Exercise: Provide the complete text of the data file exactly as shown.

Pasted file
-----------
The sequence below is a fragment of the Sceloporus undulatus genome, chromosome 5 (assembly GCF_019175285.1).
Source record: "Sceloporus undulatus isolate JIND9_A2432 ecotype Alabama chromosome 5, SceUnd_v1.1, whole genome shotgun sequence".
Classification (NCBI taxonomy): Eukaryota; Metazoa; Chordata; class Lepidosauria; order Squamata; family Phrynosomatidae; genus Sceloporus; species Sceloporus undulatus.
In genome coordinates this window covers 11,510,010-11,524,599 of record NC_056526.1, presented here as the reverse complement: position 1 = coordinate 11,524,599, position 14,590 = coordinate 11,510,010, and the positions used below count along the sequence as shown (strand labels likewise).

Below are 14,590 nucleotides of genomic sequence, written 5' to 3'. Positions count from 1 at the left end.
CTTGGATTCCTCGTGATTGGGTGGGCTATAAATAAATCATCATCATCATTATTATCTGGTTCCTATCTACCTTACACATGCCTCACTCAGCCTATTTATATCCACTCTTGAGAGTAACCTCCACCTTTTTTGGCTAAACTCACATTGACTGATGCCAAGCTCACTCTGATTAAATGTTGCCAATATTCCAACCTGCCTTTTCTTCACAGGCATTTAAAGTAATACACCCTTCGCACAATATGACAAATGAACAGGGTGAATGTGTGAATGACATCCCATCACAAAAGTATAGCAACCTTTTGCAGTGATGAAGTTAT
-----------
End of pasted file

The sequence below is a fragment of the Sceloporus undulatus genome, chromosome 5 (assembly GCF_019175285.1).
Source record: "Sceloporus undulatus isolate JIND9_A2432 ecotype Alabama chromosome 5, SceUnd_v1.1, whole genome shotgun sequence".
Classification (NCBI taxonomy): Eukaryota; Metazoa; Chordata; class Lepidosauria; order Squamata; family Phrynosomatidae; genus Sceloporus; species Sceloporus undulatus.
In genome coordinates this window covers 11,510,010-11,524,599 of record NC_056526.1, presented here as the reverse complement: position 1 = coordinate 11,524,599, position 14,590 = coordinate 11,510,010, and the positions used below count along the sequence as shown (strand labels likewise).

Below are 14,590 nucleotides of genomic sequence, written 5' to 3'. Positions count from 1 at the left end.
CTTGGATTCCTCGTGATTGGGTGGGCTATAAATAAATCATCATCATCATTATTATCTGGTTCCTATCTACCTTACACATGCCTCACTCAGCCTATTTATATCCACTCTTGAGAGTAACCTCCACCTTTTTTGGCTAAACTCACATTGACTGATGCCAAGCTCACTCTGATTAAATGTTGCCAATATTCCAACCTGCCTTTTCTTCACAGGCATTTAAAGTAATACACCCTTCGCACAATATGACAAATGAACAGGGTGAATGTGTGAATGACATCCCATCACAAAAGTATAGCAACCTTTTGCAGTGATGAAGTTAT